A nice example of the kind of work Sayers champions can be examined in this article. My favorite line:
These Brooklynites, most in their 20s and 30s, are hand-making pickles, cheeses and chocolates the way others form bands and artists’ collectives.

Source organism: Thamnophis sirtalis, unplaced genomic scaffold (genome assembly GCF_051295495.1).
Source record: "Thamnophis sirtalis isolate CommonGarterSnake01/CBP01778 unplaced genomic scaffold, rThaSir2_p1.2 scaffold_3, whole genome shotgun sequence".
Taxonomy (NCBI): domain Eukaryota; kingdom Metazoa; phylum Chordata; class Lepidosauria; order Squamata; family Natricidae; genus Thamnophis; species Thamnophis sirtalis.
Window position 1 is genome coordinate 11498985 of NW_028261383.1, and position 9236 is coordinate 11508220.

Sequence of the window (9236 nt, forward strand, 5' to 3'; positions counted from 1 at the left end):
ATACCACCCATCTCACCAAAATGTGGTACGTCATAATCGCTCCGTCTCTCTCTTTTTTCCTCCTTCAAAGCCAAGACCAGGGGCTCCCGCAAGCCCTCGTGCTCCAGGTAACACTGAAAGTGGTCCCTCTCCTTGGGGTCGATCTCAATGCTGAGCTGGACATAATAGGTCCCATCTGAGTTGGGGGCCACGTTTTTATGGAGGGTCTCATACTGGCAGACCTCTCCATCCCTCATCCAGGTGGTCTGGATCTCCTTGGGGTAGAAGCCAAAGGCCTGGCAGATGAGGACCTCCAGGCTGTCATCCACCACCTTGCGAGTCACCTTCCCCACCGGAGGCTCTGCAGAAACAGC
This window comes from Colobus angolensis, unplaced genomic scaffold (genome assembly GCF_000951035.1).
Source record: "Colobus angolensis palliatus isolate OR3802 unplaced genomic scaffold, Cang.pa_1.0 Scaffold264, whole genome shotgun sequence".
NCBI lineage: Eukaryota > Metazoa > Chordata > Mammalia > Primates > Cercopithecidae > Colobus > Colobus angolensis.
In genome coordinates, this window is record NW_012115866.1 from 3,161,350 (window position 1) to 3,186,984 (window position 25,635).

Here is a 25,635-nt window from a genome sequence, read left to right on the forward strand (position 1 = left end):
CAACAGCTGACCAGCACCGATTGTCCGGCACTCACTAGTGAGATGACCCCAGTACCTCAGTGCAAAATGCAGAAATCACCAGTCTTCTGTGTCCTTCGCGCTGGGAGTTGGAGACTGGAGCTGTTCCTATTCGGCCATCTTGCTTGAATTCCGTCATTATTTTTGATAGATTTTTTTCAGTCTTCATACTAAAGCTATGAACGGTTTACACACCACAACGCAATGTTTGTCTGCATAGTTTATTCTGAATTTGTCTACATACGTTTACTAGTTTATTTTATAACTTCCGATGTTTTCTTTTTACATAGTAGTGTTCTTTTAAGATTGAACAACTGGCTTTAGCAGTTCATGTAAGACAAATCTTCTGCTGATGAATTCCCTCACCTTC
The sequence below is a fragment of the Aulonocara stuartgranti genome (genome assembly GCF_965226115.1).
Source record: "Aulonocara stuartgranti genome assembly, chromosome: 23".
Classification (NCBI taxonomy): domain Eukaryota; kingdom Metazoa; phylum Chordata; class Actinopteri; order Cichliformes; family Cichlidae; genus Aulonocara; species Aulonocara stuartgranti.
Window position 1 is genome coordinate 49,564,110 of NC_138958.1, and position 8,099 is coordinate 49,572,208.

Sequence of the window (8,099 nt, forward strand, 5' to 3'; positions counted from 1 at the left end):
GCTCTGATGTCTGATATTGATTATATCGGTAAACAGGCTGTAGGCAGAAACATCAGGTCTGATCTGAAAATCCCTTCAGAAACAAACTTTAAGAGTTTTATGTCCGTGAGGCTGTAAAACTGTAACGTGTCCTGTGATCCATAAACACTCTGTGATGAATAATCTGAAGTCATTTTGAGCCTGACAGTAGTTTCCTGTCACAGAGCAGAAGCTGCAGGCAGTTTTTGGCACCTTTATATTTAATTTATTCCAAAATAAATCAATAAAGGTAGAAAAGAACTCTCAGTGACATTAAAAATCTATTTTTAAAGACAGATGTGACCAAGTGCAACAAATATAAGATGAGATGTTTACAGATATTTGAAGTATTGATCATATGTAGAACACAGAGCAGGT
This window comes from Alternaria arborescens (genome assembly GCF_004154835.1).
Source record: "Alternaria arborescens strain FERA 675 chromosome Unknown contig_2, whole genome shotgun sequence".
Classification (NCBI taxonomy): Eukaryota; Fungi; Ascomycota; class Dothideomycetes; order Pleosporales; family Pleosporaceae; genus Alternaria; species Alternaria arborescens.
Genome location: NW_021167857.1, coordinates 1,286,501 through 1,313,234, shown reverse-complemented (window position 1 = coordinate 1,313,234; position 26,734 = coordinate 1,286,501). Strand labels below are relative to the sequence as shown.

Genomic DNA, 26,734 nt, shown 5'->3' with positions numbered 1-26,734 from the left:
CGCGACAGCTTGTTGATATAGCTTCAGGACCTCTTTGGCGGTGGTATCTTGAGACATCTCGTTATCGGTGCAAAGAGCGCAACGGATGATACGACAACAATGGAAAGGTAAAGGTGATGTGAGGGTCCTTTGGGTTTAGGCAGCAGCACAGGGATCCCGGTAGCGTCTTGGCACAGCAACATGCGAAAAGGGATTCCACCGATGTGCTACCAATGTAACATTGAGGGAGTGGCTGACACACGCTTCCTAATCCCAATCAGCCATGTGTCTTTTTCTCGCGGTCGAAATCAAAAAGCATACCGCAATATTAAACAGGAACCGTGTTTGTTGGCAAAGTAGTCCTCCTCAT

It takes work to make this kind of thing happen. And patience. And interest in the thing itself. I'm reminded of Sayers' description of the shareholders of the brewery who don't just want to know about the bottom line but who "want to know what goes into the beer." Such principles of work and patience apply to visual artists and writers, of course, but artists and writers always want to make a mark, to achieve for their work some permanence. What about those who, like these Brooklynites, make something one consumes (in the truest sense) and which, by that consumption, vanishes from the world? There's something lovely in the idea, because it means finding validation in things other than in what is tangible and measurable: community, sustainability, stewardship, the pleasure of process, the worth of the hand-made thing. A show like How It's Made finds its audience in showing us the way what's lying around the house is manufactured. As one writer has pointed out (in an article I can't find), part of the show's mesmerizing appeal is its lack of a human presence. Our stuff - including much of our food - is made mostly by robots on assembly lines. I don't want to paint too broad and unfair a picture, but you don't hear a robot remark about the Fritos it has roasted and bagged, "These are pleasant to the sight and good for food..." Which may be a long way of explaining the appeal Richard Scarry's books have for my children (and me!).